What Is Peripheral Vertigo? Can It Be Cured?


Do you sometimes feel you are spinning or everything around you is rotating even when you’re standing still? What you experience is vertigo, or the false sensation of spinning even when there is no movement. Contrary to popular belief, it is not an actual condition but a symptom.

Vertigo is categorized into two types: central and peripheral. In this article, we’re putting the spotlight on peripheral vertigo. What is it, and what causes it? How can I get relief? We’re going to answer some of the frequently asked questions about peripheral vertigo.

What Is Peripheral Vertigo?

Peripheral vertigo is the most predominant form of vertigo, and a problem in the balance system of the inner ear is often to blame for it.

What Causes Peripheral Vertigo?

Some of the most common reasons for peripheral vertigo are explained below:

  • Labyrinthitis

When the structure deep inside the ear called the labyrinth becomes inflamed due to infection, labyrinthitis occurs. The infection is often brought on by the flu, a cold, or another virus. The labyrinth is a structure made up of fluid-filled canals that are involved in sound detection and balance.

Inflammation of the labyrinth can cause a mismatch between the signals being sent to the brain and the information the brain is receiving from the unaffected ears and eyes.  As the brain is unsure how to handle the mixed signals, vertigo becomes the result. Labyrinthitis can be accompanied by tinnitus, hearing loss, ear pain, fever, nausea, and vomiting.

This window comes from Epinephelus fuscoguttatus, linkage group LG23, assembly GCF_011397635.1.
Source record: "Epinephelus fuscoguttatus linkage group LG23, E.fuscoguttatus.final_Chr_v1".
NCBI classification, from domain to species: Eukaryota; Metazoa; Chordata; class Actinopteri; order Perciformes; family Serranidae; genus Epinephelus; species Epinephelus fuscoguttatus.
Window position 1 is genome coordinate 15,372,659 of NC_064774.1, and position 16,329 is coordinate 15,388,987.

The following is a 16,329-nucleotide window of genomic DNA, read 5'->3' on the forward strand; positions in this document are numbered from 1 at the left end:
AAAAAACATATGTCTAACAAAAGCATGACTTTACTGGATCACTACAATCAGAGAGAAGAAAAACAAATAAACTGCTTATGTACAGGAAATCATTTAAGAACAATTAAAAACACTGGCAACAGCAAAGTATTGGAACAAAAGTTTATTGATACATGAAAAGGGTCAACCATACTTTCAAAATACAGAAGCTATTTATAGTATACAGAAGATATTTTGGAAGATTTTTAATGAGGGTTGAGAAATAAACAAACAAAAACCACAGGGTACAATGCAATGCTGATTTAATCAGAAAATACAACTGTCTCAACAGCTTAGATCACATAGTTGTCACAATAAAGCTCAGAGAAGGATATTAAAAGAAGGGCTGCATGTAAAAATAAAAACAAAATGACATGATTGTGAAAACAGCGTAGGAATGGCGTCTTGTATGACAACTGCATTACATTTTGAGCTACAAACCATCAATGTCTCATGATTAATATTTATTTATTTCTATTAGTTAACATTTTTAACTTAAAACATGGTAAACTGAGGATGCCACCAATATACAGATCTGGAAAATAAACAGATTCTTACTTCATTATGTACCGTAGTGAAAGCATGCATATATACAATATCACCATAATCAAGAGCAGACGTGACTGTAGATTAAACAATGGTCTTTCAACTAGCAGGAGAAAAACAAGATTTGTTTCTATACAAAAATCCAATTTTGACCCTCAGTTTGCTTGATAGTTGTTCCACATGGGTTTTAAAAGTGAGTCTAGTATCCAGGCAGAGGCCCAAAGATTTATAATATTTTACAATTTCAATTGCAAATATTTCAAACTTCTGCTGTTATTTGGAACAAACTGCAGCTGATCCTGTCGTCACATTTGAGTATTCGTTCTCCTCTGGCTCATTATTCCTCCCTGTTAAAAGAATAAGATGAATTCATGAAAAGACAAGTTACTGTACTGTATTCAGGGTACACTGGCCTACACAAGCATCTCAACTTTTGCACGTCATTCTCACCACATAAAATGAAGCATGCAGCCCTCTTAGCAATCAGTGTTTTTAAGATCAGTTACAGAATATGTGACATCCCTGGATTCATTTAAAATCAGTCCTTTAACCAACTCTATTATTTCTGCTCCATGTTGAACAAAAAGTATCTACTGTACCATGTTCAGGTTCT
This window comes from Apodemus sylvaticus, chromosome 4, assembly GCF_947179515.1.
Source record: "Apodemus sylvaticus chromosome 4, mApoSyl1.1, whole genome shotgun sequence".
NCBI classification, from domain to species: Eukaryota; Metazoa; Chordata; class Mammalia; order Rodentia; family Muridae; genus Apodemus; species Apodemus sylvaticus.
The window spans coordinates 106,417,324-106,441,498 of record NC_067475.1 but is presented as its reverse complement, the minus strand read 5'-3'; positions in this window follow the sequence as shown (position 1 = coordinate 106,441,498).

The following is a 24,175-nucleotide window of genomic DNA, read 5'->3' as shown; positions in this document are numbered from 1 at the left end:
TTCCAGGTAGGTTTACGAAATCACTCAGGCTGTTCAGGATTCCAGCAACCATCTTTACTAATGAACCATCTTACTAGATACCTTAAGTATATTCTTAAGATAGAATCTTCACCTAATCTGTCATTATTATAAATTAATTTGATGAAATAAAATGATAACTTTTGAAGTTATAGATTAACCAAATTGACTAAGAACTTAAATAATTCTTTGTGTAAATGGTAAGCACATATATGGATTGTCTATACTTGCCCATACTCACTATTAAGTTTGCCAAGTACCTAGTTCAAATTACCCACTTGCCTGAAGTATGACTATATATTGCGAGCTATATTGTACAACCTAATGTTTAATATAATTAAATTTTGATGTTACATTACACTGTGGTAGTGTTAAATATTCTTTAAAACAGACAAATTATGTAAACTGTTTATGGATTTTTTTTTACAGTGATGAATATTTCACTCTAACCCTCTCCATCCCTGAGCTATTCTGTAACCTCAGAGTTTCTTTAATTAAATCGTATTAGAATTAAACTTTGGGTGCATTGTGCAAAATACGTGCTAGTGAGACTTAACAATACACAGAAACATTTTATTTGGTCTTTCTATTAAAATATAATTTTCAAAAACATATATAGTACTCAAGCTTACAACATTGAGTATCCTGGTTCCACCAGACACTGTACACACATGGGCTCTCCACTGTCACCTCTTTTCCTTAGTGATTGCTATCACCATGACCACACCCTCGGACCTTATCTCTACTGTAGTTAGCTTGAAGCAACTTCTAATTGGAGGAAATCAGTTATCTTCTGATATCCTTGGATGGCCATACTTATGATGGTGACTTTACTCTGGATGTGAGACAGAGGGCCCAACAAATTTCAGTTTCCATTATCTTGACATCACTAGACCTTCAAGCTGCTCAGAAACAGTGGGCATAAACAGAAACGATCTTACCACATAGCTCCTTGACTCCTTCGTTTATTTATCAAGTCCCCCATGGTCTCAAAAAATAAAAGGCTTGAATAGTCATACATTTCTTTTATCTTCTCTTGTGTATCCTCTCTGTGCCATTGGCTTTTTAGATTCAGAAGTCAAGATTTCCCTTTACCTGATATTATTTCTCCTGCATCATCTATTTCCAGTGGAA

• Vestibular Neuronitis

This is a disorder of the inner ear that results in inflammation of the nerve that links the labyrinth to the brain. In some cases, the labyrinth itself may be affected. It is also referred to as vestibular neuritis. The condition is often due to a viral infection, and it may come without warning. If you have vestibular neuronitis, you may experience nausea, vomiting, and unsteadiness. It can persist for a couple of hours or days but may continue for six weeks before it goes away completely.

  • Meniere’s disease

It is a rare condition that afflicts the inner ear and brings about vertigo, tinnitus, hearing loss, and a feeling of pressure or fullness in the ear. When you have Meniere’s, you may experience unexpected episodes of vertigo that last for hours or days. It may be accompanied by nausea and vomiting. The cause of Meniere’s is still unclear, but a low-sodium diet can help manage some of the symptoms. Surgery is rarely needed.

  • BPPV or Benign Paroxysmal Positional Vertigo

One of the leading causes of vertigo, BPPV is due to tiny crystals that move away from the inside layer of the channels of your inner each. When these crystals transfer to the fluid-filled canals of the ear, BPPV occurs. Head movement makes them be swept along these canals, sending mixed signals to the brain that results in vertigo.

BPPV is triggered when you move your head in certain positions, such as when you roll over in bed or turn your head in a specific direction. During episodes of BPPV, you may experience severe and recurring bouts of vertigo that last for a few seconds to a few minutes. Lightheadedness, loss of balance, and nausea are some of its common symptoms. Sometimes vomiting is also present, and in rare cases, nystagmus (abnormal eye movements).